The counting of indirect and induced jobs is the major advantage of regional center projects. Another benefit is that the foreign national investor can choose to live anywhere in the United States. An investor in a direct investment project is typically involved in the daily operations of the business, and their place of residence is limited to the near vicinity of the project. However, investors in regional center projects typically only participate in the management of the enterprise through voting on policy formation, which can be performed from anywhere, thus expanding the choices for place of residence. Investors who prefer to have greater control over their investment or maximize their profits would be find a direct investment more suitable.
An EB-5 project must comply with several areas of law and must be thoroughly documented to be approved by USCIS. A typical project submission to USCIS includes the following documents:
Ø Corporate documentation – entity formation, tax identification, and articles of incorporation or organization for each commercial enterprises involved in the project
Ø Business Plan – USCIS requires that every EB-5 project be supported by a business plan. The business plan must be comprehensive and at a minimum include the following details:
o Overview of the project
o Background of the owners and/or development team
o Breakdown of sources and uses of funding
o Development timeline
o Descriptions and timeframe of job creation
o Market and feasibility study
o Revenue projections and pro forma
Ø Funding documents – loan agreements, funding contracts, bank statements, and other documents demonstrating availability of all necessary funding for the project, including EB-5 funding, equity investment, bank loans, and other funding, as may be applicable.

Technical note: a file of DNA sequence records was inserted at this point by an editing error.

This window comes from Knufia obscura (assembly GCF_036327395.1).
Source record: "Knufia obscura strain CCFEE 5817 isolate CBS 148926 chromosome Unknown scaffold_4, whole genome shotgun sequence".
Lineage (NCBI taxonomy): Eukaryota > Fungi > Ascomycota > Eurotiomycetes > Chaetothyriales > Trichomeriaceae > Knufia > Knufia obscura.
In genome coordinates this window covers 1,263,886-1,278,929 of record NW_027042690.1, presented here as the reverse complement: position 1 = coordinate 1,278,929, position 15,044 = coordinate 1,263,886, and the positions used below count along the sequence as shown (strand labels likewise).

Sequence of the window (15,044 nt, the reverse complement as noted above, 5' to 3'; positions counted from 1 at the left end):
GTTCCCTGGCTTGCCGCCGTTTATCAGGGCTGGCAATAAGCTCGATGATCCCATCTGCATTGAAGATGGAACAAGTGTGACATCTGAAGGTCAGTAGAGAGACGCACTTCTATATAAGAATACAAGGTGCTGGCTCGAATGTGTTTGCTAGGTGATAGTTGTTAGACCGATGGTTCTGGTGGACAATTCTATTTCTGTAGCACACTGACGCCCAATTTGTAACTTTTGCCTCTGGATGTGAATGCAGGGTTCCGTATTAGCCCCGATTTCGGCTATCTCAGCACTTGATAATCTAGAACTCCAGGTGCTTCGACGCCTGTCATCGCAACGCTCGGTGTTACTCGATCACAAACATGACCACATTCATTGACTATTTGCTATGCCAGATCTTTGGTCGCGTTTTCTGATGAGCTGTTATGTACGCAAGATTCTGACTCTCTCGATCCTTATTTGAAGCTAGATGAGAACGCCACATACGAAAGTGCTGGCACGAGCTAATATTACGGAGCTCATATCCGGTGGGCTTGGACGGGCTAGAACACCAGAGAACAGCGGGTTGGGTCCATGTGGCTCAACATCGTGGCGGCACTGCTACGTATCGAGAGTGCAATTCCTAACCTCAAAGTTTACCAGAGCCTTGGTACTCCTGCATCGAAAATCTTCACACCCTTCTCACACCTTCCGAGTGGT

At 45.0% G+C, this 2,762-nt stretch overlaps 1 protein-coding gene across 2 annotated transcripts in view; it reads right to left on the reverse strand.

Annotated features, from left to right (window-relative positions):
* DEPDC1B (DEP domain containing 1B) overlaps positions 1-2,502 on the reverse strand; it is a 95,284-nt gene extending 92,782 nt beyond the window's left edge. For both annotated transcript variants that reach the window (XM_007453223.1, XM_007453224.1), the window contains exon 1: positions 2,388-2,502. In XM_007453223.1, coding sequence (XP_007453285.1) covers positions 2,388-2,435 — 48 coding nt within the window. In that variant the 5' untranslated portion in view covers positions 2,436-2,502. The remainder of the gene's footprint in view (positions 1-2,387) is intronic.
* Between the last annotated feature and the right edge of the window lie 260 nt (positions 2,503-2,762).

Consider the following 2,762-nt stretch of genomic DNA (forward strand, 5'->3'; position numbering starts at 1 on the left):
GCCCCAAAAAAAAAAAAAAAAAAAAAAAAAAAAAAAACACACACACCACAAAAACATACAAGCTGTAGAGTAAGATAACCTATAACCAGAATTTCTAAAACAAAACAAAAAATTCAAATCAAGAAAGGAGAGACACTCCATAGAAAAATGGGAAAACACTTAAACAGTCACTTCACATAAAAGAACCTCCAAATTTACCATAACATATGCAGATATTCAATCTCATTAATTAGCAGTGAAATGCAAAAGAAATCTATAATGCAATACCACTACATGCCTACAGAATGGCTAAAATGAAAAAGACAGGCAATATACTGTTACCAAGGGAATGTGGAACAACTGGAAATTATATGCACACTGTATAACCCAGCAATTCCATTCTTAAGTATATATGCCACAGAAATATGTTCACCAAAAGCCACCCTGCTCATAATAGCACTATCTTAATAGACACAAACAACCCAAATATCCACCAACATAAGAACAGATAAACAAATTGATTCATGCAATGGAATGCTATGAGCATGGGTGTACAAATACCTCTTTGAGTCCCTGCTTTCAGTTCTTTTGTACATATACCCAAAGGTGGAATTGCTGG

Ø Land or commercial space entitlement – a project must demonstrate that it owns or leases, or has a plan or means to acquire, the land or commercial space where the project will be developed and operate.
Ø Permits and Licenses – USCIS requires that projects have obtained or have applied for all requisite development and/or operating permits or licenses that are necessary under state law and local ordinances
Ø Services Agreements - contracts for construction, architectural, management, or other services necessary to develop and operate the enterprise.
Ø Targeted Employment Area Certification – letter from the relevant state agency designating the project location as a TEA, if the investment is only $500,000
For projects that pool together investments of numerous EB-5 investors, additional documentation is necessary, such as:
Ø Private Placement Memorandum (PPM) – a comprehensive summary of the offering made to each investor by the project developer, including the disclosures of all applicable risks and other disclosures as required for compliance with state and federal securities laws;
Ø Operating Agreement – an agreement between all the investors and manager of the project, detailing the rights and responsibilities of each party with respect to the investment and operation of the business;
Ø Subscription Agreement – a legally binding contract per which the investor purchases a membership unit in the project offering for the amount of the investment; and
Ø Escrow Agreement – an agreement per which investment funds are placed in an escrow account and are released to the project enterprise upon the satisfaction of one or more preconditions.
Finally, regional center projects must also include the following:
Ø The regional center’s corporate documents;
Ø The regional center’s USCIS approval letter;
Ø An affiliation agreement between the regional center and the investment project enterprise; and